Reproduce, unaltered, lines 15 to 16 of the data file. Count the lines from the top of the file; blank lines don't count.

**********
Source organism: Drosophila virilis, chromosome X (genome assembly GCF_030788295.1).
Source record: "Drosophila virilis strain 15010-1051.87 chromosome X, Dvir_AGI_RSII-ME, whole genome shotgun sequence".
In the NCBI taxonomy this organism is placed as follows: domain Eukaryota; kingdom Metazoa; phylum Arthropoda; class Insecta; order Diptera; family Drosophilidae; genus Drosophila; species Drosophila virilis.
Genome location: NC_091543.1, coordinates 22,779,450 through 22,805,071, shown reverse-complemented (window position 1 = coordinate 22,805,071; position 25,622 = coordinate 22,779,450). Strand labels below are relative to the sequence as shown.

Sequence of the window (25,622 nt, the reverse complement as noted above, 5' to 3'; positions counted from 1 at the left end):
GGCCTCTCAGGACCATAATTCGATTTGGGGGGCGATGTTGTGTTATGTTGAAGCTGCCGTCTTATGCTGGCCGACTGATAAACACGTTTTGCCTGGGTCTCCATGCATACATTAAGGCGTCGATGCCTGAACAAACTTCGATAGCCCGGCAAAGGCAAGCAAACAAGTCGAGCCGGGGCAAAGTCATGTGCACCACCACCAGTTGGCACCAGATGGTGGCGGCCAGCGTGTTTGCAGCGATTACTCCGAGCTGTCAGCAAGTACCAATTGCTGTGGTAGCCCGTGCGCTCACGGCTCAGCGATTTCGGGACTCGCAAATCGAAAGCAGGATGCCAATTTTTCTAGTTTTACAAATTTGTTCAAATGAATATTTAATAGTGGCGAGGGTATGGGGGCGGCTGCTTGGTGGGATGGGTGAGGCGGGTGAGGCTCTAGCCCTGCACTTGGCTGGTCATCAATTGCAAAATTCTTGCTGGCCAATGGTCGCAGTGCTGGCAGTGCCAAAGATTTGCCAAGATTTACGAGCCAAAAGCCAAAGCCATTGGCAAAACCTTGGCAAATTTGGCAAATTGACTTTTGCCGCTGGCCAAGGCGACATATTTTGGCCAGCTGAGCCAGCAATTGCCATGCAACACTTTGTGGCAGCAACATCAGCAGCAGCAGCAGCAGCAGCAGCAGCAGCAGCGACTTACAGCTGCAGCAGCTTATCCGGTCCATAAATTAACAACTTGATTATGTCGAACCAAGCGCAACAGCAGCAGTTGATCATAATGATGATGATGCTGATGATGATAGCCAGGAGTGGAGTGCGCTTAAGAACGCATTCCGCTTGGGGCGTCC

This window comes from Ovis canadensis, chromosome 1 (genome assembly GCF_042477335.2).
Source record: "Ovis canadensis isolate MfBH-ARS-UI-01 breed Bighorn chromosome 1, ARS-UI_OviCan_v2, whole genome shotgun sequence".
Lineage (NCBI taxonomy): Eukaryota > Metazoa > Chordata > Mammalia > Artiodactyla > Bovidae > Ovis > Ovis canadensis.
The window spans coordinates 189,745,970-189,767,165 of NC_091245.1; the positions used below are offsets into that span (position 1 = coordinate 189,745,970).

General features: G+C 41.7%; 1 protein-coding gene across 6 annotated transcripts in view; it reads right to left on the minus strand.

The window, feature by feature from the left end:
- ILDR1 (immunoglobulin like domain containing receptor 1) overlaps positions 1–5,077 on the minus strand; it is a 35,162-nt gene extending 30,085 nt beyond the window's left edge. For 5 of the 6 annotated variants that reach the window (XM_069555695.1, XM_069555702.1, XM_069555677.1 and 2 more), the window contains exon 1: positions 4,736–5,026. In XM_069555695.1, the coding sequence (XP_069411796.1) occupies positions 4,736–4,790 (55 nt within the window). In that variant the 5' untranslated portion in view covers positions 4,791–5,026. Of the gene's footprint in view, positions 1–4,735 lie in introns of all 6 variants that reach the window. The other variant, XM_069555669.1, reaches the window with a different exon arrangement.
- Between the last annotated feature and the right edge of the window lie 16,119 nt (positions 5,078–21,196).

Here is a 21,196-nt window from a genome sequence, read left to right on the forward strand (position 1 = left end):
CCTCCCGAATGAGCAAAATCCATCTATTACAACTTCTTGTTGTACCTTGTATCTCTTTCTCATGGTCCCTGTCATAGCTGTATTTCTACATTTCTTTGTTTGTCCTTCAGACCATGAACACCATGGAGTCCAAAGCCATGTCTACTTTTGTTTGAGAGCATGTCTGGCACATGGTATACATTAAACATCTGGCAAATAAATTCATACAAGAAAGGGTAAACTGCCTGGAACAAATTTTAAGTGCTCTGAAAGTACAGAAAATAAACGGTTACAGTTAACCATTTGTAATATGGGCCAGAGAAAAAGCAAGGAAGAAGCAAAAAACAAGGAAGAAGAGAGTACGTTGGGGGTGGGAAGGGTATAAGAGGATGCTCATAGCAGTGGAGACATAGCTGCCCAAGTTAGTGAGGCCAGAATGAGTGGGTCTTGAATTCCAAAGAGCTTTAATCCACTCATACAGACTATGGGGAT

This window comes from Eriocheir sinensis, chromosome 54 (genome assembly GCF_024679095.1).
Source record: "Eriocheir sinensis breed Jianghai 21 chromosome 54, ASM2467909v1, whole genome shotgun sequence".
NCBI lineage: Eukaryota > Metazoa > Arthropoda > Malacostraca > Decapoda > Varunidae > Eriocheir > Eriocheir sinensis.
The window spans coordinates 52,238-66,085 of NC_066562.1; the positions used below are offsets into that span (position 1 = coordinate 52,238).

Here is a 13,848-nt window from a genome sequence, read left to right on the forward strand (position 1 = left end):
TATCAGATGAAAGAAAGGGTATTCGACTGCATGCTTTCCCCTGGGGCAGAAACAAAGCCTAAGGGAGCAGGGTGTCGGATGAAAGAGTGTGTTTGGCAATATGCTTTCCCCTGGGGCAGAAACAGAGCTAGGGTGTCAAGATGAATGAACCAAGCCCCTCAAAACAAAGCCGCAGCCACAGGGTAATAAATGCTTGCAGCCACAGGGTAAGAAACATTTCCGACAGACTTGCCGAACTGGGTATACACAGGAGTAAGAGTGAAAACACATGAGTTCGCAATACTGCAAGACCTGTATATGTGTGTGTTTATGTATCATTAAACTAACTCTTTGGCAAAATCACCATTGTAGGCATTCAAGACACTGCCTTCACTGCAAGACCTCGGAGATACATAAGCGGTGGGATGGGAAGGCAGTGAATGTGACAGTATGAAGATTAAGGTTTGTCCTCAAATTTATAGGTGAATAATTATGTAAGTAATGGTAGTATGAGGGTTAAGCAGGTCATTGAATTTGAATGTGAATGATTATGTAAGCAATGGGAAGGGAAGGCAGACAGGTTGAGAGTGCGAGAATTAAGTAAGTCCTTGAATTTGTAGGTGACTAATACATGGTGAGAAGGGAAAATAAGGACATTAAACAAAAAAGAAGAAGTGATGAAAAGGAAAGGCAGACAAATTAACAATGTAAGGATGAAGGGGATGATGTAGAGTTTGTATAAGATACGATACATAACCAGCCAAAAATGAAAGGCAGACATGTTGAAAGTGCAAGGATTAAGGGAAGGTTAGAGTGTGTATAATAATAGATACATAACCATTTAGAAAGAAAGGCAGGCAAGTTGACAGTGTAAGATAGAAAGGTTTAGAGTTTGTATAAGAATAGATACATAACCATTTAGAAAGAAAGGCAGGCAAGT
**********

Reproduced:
Here is a 21,196-nt window from a genome sequence, read left to right on the forward strand (position 1 = left end):
CCTCCCGAATGAGCAAAATCCATCTATTACAACTTCTTGTTGTACCTTGTATCTCTTTCTCATGGTCCCTGTCATAGCTGTATTTCTACATTTCTTTGTTTGTCCTTCAGACCATGAACACCATGGAGTCCAAAGCCATGTCTACTTTTGTTTGAGAGCATGTCTGGCACATGGTATACATTAAACATCTGGCAAATAAATTCATACAAGAAAGGGTAAACTGCCTGGAACAAATTTTAAGTGCTCTGAAAGTACAGAAAATAAACGGTTACAGTTAACCATTTGTAATATGGGCCAGAGAAAAAGCAAGGAAGAAGCAAAAAACAAGGAAGAAGAGAGTACGTTGGGGGTGGGAAGGGTATAAGAGGATGCTCATAGCAGTGGAGACATAGCTGCCCAAGTTAGTGAGGCCAGAATGAGTGGGTCTTGAATTCCAAAGAGCTTTAATCCACTCATACAGACTATGGGGAT